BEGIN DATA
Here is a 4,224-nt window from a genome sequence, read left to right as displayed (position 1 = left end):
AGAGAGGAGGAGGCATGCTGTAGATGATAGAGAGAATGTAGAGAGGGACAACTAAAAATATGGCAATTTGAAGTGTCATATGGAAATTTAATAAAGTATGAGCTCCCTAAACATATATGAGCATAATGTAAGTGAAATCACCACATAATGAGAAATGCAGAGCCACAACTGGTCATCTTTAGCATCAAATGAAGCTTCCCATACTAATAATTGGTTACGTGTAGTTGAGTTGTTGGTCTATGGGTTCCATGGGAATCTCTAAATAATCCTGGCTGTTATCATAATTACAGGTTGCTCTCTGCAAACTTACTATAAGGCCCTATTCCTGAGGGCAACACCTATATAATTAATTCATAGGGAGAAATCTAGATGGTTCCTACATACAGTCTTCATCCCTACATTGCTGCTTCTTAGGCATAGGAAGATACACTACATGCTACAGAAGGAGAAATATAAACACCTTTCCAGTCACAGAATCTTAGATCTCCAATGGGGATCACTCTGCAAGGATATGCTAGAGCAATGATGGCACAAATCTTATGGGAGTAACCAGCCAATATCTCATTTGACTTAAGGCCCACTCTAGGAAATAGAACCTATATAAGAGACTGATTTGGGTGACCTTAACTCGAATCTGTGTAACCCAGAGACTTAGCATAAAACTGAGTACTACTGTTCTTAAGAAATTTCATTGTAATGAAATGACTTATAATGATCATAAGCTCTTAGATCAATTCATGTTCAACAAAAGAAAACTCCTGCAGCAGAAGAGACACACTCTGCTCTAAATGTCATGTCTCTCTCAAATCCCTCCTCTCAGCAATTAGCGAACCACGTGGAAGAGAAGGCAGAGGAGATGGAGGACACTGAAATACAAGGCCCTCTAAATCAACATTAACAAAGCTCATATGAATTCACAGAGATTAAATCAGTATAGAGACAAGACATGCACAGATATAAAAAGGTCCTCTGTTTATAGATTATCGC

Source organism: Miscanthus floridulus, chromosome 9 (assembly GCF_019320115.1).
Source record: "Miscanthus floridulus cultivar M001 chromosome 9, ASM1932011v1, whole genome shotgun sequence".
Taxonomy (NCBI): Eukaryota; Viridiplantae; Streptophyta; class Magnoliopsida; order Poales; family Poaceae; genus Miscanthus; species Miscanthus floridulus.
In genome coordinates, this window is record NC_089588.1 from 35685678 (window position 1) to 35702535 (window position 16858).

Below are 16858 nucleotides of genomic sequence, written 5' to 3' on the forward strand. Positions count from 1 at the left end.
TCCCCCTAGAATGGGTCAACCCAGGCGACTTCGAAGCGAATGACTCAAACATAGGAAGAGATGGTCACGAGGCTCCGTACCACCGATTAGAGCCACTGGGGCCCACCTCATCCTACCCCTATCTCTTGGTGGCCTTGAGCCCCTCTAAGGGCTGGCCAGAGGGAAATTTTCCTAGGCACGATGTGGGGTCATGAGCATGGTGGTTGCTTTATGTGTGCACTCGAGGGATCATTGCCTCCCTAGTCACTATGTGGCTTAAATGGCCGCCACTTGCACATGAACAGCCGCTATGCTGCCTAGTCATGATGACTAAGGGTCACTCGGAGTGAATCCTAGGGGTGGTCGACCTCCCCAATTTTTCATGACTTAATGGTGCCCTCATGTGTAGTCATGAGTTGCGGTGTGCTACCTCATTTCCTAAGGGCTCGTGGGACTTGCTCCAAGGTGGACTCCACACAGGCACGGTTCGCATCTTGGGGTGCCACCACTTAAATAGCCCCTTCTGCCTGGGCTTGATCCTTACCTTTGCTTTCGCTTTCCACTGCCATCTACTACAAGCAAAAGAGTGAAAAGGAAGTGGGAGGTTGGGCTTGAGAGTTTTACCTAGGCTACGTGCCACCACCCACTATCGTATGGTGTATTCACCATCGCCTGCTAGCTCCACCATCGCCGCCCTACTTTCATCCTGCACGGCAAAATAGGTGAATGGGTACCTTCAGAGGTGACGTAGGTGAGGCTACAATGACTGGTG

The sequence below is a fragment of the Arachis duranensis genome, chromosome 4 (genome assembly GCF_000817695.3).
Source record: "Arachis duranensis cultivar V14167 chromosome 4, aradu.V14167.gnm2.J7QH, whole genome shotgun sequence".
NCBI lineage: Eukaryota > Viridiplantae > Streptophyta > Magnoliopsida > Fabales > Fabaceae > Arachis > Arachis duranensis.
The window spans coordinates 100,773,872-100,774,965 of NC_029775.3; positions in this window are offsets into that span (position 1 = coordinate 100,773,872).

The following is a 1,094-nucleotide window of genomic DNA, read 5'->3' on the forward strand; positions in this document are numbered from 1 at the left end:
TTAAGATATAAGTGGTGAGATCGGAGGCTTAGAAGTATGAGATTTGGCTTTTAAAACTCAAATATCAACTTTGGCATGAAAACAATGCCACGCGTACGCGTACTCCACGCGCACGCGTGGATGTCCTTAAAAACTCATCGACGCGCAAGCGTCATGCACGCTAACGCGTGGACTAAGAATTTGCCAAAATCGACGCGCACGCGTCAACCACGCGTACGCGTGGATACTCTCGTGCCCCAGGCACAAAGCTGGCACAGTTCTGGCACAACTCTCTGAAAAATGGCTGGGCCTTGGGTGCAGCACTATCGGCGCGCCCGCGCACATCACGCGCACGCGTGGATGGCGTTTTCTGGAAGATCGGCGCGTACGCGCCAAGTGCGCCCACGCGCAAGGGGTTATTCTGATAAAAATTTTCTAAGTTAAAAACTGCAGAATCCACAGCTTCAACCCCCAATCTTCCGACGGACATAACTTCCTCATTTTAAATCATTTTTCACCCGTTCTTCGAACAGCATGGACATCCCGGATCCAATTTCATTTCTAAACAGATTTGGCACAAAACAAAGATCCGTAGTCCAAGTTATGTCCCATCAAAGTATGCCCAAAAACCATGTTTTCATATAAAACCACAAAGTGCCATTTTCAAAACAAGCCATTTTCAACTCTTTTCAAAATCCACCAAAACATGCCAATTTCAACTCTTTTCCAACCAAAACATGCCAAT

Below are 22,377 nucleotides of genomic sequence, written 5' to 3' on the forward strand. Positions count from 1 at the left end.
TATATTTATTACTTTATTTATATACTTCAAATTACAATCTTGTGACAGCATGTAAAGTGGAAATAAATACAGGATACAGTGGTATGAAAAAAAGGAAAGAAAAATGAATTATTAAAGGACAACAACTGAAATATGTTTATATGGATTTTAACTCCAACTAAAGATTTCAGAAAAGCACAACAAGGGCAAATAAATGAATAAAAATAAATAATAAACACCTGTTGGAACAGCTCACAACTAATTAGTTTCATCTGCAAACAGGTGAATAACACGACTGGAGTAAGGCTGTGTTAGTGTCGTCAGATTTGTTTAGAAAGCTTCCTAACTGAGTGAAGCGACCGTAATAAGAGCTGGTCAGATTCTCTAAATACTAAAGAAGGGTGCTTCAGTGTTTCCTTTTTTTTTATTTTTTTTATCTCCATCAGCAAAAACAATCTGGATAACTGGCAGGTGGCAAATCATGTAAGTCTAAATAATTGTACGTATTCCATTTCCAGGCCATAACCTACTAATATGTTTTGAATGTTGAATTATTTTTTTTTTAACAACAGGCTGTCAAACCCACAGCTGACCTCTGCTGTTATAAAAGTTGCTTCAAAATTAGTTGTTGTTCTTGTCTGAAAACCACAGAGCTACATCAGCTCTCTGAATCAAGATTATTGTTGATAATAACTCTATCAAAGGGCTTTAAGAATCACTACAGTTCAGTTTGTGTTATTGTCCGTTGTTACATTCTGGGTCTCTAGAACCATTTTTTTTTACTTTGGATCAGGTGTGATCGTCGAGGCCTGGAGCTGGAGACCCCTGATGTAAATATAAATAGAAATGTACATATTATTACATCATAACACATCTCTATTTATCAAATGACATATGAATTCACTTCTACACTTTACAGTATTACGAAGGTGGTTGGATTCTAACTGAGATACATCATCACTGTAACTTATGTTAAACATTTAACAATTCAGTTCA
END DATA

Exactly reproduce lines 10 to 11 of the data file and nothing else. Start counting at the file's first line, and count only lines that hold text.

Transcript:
Source record: "Arachis duranensis cultivar V14167 chromosome 4, aradu.V14167.gnm2.J7QH, whole genome shotgun sequence".
NCBI lineage: Eukaryota > Viridiplantae > Streptophyta > Magnoliopsida > Fabales > Fabaceae > Arachis > Arachis duranensis.